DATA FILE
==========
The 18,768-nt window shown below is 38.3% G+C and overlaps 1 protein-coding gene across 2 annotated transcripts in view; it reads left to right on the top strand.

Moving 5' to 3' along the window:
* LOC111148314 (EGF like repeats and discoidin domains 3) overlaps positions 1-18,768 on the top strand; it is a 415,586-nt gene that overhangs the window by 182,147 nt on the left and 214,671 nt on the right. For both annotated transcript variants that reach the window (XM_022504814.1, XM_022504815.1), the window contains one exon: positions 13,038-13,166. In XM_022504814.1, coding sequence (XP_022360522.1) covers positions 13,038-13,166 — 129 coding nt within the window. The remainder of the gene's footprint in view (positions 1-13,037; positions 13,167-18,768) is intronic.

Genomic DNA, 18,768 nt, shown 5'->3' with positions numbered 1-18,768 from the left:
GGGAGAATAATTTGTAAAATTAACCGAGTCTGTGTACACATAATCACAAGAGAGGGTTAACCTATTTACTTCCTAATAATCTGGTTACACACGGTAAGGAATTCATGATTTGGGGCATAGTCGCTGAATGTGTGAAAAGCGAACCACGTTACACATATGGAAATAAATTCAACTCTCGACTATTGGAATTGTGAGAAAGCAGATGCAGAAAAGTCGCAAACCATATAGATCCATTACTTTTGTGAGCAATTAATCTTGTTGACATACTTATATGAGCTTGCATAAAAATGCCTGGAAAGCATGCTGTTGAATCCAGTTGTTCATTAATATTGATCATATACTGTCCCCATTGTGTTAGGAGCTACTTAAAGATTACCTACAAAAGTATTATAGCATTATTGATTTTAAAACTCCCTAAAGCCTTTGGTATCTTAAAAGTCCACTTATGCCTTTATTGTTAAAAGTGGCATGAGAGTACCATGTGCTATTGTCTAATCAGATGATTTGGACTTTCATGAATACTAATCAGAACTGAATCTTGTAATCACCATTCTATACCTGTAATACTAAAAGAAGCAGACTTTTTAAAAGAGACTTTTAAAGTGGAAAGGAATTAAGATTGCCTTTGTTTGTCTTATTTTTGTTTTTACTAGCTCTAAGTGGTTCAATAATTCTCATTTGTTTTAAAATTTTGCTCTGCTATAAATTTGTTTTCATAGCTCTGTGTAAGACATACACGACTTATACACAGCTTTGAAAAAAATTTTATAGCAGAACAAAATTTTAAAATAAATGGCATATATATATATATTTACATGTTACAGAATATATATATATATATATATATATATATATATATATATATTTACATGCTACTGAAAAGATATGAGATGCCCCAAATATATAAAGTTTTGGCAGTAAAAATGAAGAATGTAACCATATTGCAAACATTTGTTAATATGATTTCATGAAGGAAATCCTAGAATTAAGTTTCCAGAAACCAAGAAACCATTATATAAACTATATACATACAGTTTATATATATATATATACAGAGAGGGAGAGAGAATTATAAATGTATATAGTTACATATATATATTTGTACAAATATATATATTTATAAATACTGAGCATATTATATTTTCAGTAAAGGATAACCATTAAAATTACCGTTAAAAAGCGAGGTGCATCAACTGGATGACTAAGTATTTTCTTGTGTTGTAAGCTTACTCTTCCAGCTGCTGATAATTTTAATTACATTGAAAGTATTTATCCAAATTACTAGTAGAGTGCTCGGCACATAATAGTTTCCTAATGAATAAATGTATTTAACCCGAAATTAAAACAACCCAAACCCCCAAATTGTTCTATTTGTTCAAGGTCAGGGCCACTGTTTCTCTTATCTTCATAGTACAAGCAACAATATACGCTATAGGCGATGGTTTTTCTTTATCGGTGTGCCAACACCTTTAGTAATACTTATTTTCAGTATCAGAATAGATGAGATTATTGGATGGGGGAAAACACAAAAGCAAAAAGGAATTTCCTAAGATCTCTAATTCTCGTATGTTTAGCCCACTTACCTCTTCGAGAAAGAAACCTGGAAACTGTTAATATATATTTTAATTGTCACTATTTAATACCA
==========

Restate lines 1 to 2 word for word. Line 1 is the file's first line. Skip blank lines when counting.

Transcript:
The 18,768-nt window shown below is 38.3% G+C and overlaps 1 protein-coding gene across 2 annotated transcripts in view; it reads left to right on the top strand.

Moving 5' to 3' along the window: